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Running through the Ice Age

Sand in front of me, sand behind me, sand next to me, sand underneath me. There is even sand between my teeth. Welcome back to the Ice Age, welcome in the Drunense Duinen. This is the place where sand has free rein.

I knew it would be a tough trail run today, and it is. Tough but beautiful, because the Drunense Duinen is more than just sand. Forest, hills, little lakes, wide open plains and narrow zig-zag paths alternate continuously.

Polar winds

However loose sand is never far away. Yet, it’s that sand that makes this place so special, because it dates back to the Ice Age. Polar winds from the north carried it all the way here, where it formed a big plain that was slowly swallowed by trees. When our ancestors, in the fourteenth century started to cut the trees down for firewood, heather took over.

The heather in turn fell prey to cattle, looking for something to eat, giving the sand free play again. So much free play, that it covered the fields of the farmers around the plain, and found its way into the houses in nearby villages.

Battle between sand and men

In the ongoing fight between sand and men new trees were planted. Since 1921 the Loonse en Drunense Duinen have been owned by Natuurmonumenten (Nature Monuments). They use heather to keep the 270 hectares of sand under control, yet they give it at the same time its freedom by keeping the heather short. That last job is in the hands of sheep.

Luckily today is not just all sand. Most of my run goes through the forest. Often over wide paths. Sandy paths. Here and there I run over single tracks. They are the most fun, as they involve a lot of climbing and descending. Nothing crazy, a 165 meters of altitude in total, according to my Garmin, but that’s better than nothing.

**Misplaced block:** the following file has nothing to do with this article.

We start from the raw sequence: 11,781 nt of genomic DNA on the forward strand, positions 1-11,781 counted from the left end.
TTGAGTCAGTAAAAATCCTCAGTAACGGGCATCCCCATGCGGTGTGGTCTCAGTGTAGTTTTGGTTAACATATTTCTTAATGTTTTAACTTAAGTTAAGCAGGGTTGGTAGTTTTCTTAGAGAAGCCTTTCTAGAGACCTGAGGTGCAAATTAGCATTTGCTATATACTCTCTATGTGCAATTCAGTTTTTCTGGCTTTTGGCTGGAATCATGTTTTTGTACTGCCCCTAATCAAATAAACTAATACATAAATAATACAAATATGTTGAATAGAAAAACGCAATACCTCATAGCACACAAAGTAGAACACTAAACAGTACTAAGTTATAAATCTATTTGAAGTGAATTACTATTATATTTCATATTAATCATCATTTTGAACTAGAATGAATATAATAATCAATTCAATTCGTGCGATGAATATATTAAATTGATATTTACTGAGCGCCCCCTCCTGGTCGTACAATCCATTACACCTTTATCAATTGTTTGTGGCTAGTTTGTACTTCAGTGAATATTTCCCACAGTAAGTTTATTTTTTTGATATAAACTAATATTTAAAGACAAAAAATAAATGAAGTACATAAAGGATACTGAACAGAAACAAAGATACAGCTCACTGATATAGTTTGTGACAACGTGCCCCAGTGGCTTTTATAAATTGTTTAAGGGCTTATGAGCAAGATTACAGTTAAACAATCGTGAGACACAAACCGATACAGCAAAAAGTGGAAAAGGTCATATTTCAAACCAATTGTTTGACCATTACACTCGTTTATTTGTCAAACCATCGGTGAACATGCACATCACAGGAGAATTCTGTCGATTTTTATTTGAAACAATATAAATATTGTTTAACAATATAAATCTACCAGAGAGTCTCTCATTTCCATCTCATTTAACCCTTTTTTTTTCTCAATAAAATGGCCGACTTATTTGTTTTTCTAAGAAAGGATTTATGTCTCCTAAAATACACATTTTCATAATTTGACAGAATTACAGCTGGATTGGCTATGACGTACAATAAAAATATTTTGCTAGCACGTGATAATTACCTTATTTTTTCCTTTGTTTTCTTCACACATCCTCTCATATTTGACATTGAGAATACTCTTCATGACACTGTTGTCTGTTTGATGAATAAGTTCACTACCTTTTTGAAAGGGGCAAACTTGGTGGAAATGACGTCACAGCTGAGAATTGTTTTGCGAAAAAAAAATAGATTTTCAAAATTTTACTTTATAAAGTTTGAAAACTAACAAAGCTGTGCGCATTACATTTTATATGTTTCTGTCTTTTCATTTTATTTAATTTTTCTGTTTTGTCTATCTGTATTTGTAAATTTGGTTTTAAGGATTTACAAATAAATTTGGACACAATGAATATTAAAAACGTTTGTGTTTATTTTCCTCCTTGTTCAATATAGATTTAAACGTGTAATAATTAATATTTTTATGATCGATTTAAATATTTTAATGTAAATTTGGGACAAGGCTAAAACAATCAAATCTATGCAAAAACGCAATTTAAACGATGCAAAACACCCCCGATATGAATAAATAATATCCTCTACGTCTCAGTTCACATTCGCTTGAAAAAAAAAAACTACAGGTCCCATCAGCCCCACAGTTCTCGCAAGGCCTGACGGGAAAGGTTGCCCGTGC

Mud Sweat Trails

I picked a Wednesday to run this trail, which is created by Mud Sweat Trails. A grey Wednesday and a rainy one during my last kilometers. A good choice, as I have the dunes and the forest most of the time all to myself. Here and there I cross a lonely hiker, that’s all. For the rest, just silence.

When I cross another big plain that silence suddenly ends. The trail ends. I am back at the start, at the Roestelberg, where I can collect my stamp for completing this Province Trail. I know apple pie is awaiting me, yet I am a bit sad as I don’t want to leave this national park yet. But I have to. Work is calling.

When I drive back home, I’m sure of one thing. I will be back. Maybe to do the 25 and 35 kilometers that Mud Sweat Trails offer as well. Maybe the 17 again, but together with Sara. Whatever choice it’s going to be, I’ll return to this land from the Ice Age. I’m sure of that.

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